It may be a matter of some interest to your numerous readers especially those who are interested in the welfare of the 115th Regiment N.Y. Vols., to learn what part the regiment played in the "grand action" of the siege of Petersburgh, on the 30th day of July, 1864; therefore, I will endeavor to give you as faithful and as brief a relation thereof as possible.
    We were soon ordered to advance, and we did so, passing the demolished fortification on its immediate left, and over some of its debris, under the most galling and murderous charges of grape and cannister that the oldest veteran ever saw.  The ground in front of us was plowed up on almost every foot of it, and as the grape and cannister struck it, the appearance put one in mind of a body of water when it rains, two drops striking and rising up little pyramids on the surface.  How we ever passed through that terrible storm without being annihilated, it is impossible to say, but we did, reaching the new line, where we halted and laid down to save ourselves as much as possible from the murderous fire which still continued.
    After remaining a while in this position, the colored troops were ordered to charge, for the purpose of securing another line in our immediate front.  They started off in fine style, and we moved up taking their places, but they had not gone far before they wavered, then halted, and the enemy, taking advantage of this, charged upon them, and the Negroes immediately turned and fled reaching our lines in the utmost disorder and fright, tumbling, rolling, and falling over the walls upon our men, bruising and wounding many.
    Our officers having no trouble to keep the 115th from running away, turned their efforts to stop the fleeing darkies, when a scene took place that baffles description.  Our officers, in conjunction with the officers of the colored troops shouted, threatened, pushed back, kicked, struck with their swords, drew their pistols, and exhausted every imaginable efforts to stay the overwhelming tide of blackness, as it surged on and over us, followed by a stronger tide of furious rebels, but failed.  In the meantime the rebels had reached this line of works, and some had passed it beyond our flank, next the exploded works.  When seeing that further resistance was useless we were ordered to fall back that our gallant Colonel Sammons, who had but just returned to us having partially recovered from a wound received at Olustee, Florida, was wounded for the second time.  He had been using almost superhuman exertion to drive back the colored troops, and was still driving them back, when a rebel jumped on the line of works and discharged his piece at the Colonel, hitting him in the thigh.  It is almost a miracle that he was not killed, as the rebel was not more than eight feet from him when he fired.  Had the aim been surer one of the bravest officers in the service of our country would have fallen to rise no more.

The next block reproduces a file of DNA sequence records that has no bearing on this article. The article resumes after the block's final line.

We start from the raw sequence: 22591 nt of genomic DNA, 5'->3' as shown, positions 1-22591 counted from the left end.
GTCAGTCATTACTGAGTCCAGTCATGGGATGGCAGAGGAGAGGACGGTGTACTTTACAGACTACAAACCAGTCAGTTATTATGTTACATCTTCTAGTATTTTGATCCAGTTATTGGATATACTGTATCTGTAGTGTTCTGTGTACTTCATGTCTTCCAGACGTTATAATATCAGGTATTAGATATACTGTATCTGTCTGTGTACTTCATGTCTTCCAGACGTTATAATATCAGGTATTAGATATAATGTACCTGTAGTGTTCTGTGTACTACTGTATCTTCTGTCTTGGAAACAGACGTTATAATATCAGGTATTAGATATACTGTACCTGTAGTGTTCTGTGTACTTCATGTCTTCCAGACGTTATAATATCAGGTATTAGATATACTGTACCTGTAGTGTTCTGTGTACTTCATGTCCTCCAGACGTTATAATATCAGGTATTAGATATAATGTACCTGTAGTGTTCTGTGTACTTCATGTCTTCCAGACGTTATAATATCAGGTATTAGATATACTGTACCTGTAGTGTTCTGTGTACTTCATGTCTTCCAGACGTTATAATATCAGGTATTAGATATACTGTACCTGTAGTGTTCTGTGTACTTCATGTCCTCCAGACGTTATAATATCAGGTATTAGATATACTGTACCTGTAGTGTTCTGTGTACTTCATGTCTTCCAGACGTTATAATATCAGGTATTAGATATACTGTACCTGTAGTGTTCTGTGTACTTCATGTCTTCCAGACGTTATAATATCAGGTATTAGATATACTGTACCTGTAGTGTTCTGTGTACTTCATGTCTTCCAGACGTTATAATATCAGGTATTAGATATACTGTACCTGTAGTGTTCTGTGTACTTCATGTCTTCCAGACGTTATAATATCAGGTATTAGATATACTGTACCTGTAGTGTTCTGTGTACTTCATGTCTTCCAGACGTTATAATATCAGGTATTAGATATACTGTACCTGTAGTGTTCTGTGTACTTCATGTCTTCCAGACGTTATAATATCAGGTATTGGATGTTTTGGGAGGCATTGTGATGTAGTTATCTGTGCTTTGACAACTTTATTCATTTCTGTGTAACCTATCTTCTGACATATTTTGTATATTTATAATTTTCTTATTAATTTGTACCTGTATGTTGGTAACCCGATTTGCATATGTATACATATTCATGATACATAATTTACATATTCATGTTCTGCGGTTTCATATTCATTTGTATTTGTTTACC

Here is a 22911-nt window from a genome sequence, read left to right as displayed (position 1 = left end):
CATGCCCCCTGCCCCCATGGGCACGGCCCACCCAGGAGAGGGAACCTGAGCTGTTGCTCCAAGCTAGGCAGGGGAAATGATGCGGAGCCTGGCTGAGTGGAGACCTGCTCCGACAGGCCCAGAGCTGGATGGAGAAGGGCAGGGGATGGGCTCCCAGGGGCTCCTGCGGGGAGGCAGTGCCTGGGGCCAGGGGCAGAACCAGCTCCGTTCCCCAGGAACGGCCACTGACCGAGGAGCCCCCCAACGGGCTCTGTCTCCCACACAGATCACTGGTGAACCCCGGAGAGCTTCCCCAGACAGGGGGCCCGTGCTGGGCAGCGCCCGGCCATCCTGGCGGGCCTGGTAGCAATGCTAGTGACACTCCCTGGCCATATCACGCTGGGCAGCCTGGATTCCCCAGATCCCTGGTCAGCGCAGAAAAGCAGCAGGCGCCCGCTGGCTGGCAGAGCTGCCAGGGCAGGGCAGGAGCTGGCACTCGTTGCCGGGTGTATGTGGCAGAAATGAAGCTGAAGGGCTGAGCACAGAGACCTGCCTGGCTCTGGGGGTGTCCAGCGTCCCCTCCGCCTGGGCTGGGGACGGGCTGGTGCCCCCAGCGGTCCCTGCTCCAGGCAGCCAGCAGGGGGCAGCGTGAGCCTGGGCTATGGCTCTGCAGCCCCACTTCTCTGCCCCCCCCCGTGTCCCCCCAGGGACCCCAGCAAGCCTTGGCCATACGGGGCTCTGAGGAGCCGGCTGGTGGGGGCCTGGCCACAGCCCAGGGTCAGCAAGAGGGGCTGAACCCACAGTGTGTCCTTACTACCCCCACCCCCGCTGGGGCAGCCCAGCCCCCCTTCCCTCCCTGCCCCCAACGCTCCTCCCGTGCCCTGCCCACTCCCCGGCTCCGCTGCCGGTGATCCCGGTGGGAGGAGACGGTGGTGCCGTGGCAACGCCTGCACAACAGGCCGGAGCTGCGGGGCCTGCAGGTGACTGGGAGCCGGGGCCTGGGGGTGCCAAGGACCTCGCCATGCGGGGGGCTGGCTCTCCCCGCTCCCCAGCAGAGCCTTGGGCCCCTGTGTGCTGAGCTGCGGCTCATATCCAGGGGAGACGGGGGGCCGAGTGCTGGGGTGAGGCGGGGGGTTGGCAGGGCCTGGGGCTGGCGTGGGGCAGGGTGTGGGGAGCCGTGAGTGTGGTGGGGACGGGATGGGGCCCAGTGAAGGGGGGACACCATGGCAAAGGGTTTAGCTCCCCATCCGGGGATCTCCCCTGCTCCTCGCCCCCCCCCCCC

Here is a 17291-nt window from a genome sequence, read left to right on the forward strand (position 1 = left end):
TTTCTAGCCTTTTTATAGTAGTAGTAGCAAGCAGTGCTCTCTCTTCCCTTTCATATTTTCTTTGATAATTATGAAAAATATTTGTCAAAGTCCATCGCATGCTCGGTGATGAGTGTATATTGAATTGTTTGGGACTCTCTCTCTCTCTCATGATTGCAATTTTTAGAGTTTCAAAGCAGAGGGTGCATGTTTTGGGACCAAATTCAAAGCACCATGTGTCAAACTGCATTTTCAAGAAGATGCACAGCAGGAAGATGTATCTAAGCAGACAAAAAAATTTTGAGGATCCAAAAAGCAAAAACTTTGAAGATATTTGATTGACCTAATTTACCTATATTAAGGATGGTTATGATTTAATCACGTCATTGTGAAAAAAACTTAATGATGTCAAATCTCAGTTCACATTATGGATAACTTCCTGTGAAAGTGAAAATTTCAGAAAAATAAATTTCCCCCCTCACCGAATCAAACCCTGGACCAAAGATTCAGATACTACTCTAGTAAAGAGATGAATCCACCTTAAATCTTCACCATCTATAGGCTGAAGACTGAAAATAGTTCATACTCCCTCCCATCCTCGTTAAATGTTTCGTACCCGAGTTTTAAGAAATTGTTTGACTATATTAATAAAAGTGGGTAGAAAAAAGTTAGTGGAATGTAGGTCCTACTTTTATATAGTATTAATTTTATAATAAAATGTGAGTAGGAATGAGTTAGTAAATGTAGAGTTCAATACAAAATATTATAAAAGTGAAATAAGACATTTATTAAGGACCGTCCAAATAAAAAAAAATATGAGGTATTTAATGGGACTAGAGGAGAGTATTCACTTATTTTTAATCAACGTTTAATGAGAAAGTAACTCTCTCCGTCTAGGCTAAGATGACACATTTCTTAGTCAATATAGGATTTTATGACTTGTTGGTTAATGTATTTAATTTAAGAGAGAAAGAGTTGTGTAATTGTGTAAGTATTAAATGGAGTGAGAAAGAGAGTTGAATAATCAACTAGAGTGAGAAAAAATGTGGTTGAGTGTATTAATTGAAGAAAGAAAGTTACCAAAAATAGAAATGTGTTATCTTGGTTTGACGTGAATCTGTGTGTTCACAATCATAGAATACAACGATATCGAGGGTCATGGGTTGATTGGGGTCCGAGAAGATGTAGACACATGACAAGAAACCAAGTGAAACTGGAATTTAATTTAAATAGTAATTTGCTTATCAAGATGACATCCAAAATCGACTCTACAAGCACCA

The colors of the 115th received another invoice of holes, and the flag staff was struck twice, the last by a grape shot which broke the staff near the top.
    Our colors were the first on the line, and the last to leave it.  We fell back to the line of entrenchments which we occupied in the morning, the Rebels coming on in hot haste thinking that they could drive us as they did the darkies; but in this they were mistaken, for they were sent back in as much haste as they came, losing a large number.  Our brigade held this line until they were relieved, when they marched to this place and have once more joined their corps.  In this action we lost two killed and twenty wounded, (many of them severely) and three missing.
    The list is as follows:

Private A.C. Snyder, Co., I    KILLED
Corporal _______ Runnels, Co., K   WOUNDED
Col. S. Sammons, hip, severely.
Capt. Wm McKettrick, shoulder, slight.
Lieut. D. Graves, head, seriously.
James P. Caldwell, Co. A., left leg
Bartholomew, Quilty, Co. A.
Michael Maloney, Co. B.
Smith Harlow, Co. C., Jaw, severe
James Countryman, Co. D., missing
Thomas Gregory, Co. D. missing
Joshua Getman, Co. E., leg.
Sanders Johnson, Co., E., Wrist.
Stewart Hutman, Corp. Co. E.
C.L. Parker, private, Co. F. mortally
N. Hogle, Private, Co. G., Foot severe.
W. Van Slyke, Private, Co. G., knee, slight.
I. Scott, Corp., Co., G., thigh, slight.
J. Caffrey, private Co. G. missing.
Almon E. Stone, private, Co., H., neck
Benjamin Thackrah, Co., H., hip
Albert Wood, Co., I. shoulder
H. Engleburth, Co., I, neck, slight
John Warn, Co., K. arm, amputated.

                                                                                        Yours, &c.

From the Republican; Fultonville; Tues. Aug 16, 1864:
Montgomery County Dept. of History and Archives; Old Courthouse; Fonda, N.Y.

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